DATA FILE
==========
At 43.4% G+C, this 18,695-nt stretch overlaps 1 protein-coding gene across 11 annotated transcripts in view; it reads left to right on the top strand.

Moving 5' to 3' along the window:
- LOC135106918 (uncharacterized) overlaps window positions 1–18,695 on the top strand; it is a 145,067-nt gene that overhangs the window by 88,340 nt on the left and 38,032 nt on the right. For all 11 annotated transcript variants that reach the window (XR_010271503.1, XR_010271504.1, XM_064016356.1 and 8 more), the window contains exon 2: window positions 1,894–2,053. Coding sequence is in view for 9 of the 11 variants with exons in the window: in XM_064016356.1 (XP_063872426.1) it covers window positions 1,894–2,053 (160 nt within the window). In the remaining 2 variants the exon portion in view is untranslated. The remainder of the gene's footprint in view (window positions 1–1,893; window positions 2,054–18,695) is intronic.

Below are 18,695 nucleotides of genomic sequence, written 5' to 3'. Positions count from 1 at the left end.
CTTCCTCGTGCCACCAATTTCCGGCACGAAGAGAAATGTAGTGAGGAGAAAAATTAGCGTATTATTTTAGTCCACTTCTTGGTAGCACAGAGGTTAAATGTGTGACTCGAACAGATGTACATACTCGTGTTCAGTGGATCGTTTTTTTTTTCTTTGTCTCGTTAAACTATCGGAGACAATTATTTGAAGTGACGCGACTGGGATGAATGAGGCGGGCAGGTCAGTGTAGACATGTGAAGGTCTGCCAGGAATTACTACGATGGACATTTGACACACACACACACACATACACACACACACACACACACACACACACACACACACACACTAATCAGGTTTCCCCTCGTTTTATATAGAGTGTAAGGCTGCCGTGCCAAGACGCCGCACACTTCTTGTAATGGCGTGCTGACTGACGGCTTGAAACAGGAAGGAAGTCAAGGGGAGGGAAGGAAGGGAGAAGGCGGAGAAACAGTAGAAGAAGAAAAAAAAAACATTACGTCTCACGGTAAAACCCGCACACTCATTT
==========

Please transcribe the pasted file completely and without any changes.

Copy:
At 43.4% G+C, this 18,695-nt stretch overlaps 1 protein-coding gene across 11 annotated transcripts in view; it reads left to right on the top strand.

Moving 5' to 3' along the window:
- LOC135106918 (uncharacterized) overlaps window positions 1–18,695 on the top strand; it is a 145,067-nt gene that overhangs the window by 88,340 nt on the left and 38,032 nt on the right. For all 11 annotated transcript variants that reach the window (XR_010271503.1, XR_010271504.1, XM_064016356.1 and 8 more), the window contains exon 2: window positions 1,894–2,053. Coding sequence is in view for 9 of the 11 variants with exons in the window: in XM_064016356.1 (XP_063872426.1) it covers window positions 1,894–2,053 (160 nt within the window). In the remaining 2 variants the exon portion in view is untranslated. The remainder of the gene's footprint in view (window positions 1–1,893; window positions 2,054–18,695) is intronic.

Below are 18,695 nucleotides of genomic sequence, written 5' to 3'. Positions count from 1 at the left end.
CTTCCTCGTGCCACCAATTTCCGGCACGAAGAGAAATGTAGTGAGGAGAAAAATTAGCGTATTATTTTAGTCCACTTCTTGGTAGCACAGAGGTTAAATGTGTGACTCGAACAGATGTACATACTCGTGTTCAGTGGATCGTTTTTTTTTTCTTTGTCTCGTTAAACTATCGGAGACAATTATTTGAAGTGACGCGACTGGGATGAATGAGGCGGGCAGGTCAGTGTAGACATGTGAAGGTCTGCCAGGAATTACTACGATGGACATTTGACACACACACACACACATACACACACACACACACACACACACACACACACACACACACTAATCAGGTTTCCCCTCGTTTTATATAGAGTGTAAGGCTGCCGTGCCAAGACGCCGCACACTTCTTGTAATGGCGTGCTGACTGACGGCTTGAAACAGGAAGGAAGTCAAGGGGAGGGAAGGAAGGGAGAAGGCGGAGAAACAGTAGAAGAAGAAAAAAAAAACATTACGTCTCACGGTAAAACCCGCACACTCATTT